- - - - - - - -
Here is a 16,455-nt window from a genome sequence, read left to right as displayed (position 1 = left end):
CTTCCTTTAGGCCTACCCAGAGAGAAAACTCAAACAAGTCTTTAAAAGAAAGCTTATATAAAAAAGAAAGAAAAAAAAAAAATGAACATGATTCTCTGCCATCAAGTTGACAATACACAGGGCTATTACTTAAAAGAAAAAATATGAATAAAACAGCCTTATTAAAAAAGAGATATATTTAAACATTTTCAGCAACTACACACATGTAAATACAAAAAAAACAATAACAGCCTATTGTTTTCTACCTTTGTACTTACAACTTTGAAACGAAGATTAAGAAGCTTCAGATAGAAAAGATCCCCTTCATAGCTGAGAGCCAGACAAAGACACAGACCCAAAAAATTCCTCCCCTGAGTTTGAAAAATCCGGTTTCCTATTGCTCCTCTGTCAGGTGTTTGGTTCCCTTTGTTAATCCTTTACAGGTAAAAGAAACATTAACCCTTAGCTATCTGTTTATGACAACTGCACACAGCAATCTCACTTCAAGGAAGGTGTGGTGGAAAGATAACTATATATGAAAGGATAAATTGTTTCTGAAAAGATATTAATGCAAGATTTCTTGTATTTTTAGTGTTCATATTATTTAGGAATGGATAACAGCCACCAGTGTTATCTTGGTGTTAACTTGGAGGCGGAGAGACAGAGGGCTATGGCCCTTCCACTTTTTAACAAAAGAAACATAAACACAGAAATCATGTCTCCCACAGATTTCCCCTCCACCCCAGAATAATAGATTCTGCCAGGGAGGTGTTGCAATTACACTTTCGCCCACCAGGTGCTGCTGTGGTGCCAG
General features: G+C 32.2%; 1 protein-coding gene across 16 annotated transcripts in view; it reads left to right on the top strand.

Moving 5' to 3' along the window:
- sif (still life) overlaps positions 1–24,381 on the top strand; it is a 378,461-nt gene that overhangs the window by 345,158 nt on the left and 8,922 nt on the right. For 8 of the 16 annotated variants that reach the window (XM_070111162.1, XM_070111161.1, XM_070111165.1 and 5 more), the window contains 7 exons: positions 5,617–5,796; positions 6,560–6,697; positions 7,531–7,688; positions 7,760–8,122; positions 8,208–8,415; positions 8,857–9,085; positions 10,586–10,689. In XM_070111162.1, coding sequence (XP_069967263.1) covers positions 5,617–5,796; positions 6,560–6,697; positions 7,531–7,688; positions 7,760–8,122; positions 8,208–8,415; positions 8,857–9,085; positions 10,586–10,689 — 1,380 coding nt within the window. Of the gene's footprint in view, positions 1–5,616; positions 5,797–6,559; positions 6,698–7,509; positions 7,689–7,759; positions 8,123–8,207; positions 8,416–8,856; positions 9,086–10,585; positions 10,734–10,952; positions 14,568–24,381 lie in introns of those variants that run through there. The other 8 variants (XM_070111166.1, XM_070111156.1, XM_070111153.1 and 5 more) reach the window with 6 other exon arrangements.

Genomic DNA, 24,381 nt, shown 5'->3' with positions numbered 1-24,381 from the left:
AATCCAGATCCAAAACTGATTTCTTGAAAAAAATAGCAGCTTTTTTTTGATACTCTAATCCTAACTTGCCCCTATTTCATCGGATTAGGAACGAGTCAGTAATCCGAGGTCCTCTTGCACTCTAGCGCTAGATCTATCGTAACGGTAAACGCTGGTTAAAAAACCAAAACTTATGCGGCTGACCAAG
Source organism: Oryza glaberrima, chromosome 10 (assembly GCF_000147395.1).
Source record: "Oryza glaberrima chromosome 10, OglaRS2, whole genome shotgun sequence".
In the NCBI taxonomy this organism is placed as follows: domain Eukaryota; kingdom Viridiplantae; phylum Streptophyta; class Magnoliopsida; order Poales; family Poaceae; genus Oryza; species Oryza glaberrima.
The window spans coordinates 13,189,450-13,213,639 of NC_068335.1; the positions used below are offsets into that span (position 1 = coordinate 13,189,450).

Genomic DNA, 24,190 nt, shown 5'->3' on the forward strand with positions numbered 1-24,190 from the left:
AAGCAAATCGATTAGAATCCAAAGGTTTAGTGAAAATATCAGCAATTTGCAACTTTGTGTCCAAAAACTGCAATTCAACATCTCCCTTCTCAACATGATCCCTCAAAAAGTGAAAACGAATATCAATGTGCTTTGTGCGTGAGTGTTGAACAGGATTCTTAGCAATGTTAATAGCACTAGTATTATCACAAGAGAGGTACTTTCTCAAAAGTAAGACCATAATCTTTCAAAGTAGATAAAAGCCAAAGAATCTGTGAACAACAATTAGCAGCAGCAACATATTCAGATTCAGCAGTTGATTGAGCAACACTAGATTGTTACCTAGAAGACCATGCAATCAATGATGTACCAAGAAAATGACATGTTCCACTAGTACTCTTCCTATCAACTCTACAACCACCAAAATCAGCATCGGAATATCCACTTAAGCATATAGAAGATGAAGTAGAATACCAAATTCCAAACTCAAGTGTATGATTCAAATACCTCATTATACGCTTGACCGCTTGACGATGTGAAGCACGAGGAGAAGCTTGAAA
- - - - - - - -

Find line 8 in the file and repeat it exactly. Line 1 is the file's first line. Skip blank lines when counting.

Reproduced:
Source organism: Oryza glaberrima, chromosome 10 (assembly GCF_000147395.1).